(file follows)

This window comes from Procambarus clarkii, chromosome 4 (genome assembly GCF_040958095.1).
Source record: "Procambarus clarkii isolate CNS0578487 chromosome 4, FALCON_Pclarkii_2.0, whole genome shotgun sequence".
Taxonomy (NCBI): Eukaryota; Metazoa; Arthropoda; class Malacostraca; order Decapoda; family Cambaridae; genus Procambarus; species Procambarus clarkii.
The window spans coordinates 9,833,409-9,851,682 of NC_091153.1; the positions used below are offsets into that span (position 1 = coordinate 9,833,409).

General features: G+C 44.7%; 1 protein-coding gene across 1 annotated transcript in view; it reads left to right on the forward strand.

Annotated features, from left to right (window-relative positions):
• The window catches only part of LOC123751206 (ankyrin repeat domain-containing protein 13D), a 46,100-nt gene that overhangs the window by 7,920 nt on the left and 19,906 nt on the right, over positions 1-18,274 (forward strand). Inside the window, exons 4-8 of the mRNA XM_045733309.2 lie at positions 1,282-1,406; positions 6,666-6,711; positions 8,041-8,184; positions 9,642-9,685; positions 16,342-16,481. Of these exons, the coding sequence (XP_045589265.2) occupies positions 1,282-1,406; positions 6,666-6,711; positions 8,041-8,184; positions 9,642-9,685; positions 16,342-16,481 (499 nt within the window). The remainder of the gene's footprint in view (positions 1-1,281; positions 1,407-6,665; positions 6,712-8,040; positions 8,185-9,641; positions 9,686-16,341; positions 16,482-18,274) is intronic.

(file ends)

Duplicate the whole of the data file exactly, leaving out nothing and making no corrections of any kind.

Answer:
This window comes from Procambarus clarkii, chromosome 4 (genome assembly GCF_040958095.1).
Source record: "Procambarus clarkii isolate CNS0578487 chromosome 4, FALCON_Pclarkii_2.0, whole genome shotgun sequence".
Taxonomy (NCBI): Eukaryota; Metazoa; Arthropoda; class Malacostraca; order Decapoda; family Cambaridae; genus Procambarus; species Procambarus clarkii.
The window spans coordinates 9,833,409-9,851,682 of NC_091153.1; the positions used below are offsets into that span (position 1 = coordinate 9,833,409).

General features: G+C 44.7%; 1 protein-coding gene across 1 annotated transcript in view; it reads left to right on the forward strand.

Annotated features, from left to right (window-relative positions):
• The window catches only part of LOC123751206 (ankyrin repeat domain-containing protein 13D), a 46,100-nt gene that overhangs the window by 7,920 nt on the left and 19,906 nt on the right, over positions 1-18,274 (forward strand). Inside the window, exons 4-8 of the mRNA XM_045733309.2 lie at positions 1,282-1,406; positions 6,666-6,711; positions 8,041-8,184; positions 9,642-9,685; positions 16,342-16,481. Of these exons, the coding sequence (XP_045589265.2) occupies positions 1,282-1,406; positions 6,666-6,711; positions 8,041-8,184; positions 9,642-9,685; positions 16,342-16,481 (499 nt within the window). The remainder of the gene's footprint in view (positions 1-1,281; positions 1,407-6,665; positions 6,712-8,040; positions 8,185-9,641; positions 9,686-16,341; positions 16,482-18,274) is intronic.